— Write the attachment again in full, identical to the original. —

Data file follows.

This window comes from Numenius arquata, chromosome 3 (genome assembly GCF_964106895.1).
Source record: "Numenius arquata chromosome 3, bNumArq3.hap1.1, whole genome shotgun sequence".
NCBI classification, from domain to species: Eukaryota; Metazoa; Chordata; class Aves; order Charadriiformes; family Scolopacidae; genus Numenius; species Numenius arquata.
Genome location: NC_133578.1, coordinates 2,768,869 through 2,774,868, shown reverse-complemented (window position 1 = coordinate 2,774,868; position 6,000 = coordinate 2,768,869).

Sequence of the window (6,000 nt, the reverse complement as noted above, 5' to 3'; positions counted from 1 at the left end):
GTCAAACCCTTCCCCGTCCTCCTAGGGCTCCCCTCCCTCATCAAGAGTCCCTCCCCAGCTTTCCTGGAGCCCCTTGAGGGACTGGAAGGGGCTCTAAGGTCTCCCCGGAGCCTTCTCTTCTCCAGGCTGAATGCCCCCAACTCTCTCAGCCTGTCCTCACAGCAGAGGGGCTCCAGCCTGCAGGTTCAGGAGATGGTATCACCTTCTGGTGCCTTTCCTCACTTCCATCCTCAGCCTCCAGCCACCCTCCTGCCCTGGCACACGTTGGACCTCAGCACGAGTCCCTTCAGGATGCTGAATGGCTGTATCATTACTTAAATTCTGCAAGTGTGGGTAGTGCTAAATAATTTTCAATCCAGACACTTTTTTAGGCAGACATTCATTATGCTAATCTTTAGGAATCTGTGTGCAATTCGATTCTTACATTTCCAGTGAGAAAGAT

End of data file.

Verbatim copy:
This window comes from Numenius arquata, chromosome 3 (genome assembly GCF_964106895.1).
Source record: "Numenius arquata chromosome 3, bNumArq3.hap1.1, whole genome shotgun sequence".
NCBI classification, from domain to species: Eukaryota; Metazoa; Chordata; class Aves; order Charadriiformes; family Scolopacidae; genus Numenius; species Numenius arquata.
Genome location: NC_133578.1, coordinates 2,768,869 through 2,774,868, shown reverse-complemented (window position 1 = coordinate 2,774,868; position 6,000 = coordinate 2,768,869).

Sequence of the window (6,000 nt, the reverse complement as noted above, 5' to 3'; positions counted from 1 at the left end):
GTCAAACCCTTCCCCGTCCTCCTAGGGCTCCCCTCCCTCATCAAGAGTCCCTCCCCAGCTTTCCTGGAGCCCCTTGAGGGACTGGAAGGGGCTCTAAGGTCTCCCCGGAGCCTTCTCTTCTCCAGGCTGAATGCCCCCAACTCTCTCAGCCTGTCCTCACAGCAGAGGGGCTCCAGCCTGCAGGTTCAGGAGATGGTATCACCTTCTGGTGCCTTTCCTCACTTCCATCCTCAGCCTCCAGCCACCCTCCTGCCCTGGCACACGTTGGACCTCAGCACGAGTCCCTTCAGGATGCTGAATGGCTGTATCATTACTTAAATTCTGCAAGTGTGGGTAGTGCTAAATAATTTTCAATCCAGACACTTTTTTAGGCAGACATTCATTATGCTAATCTTTAGGAATCTGTGTGCAATTCGATTCTTACATTTCCAGTGAGAAAGAT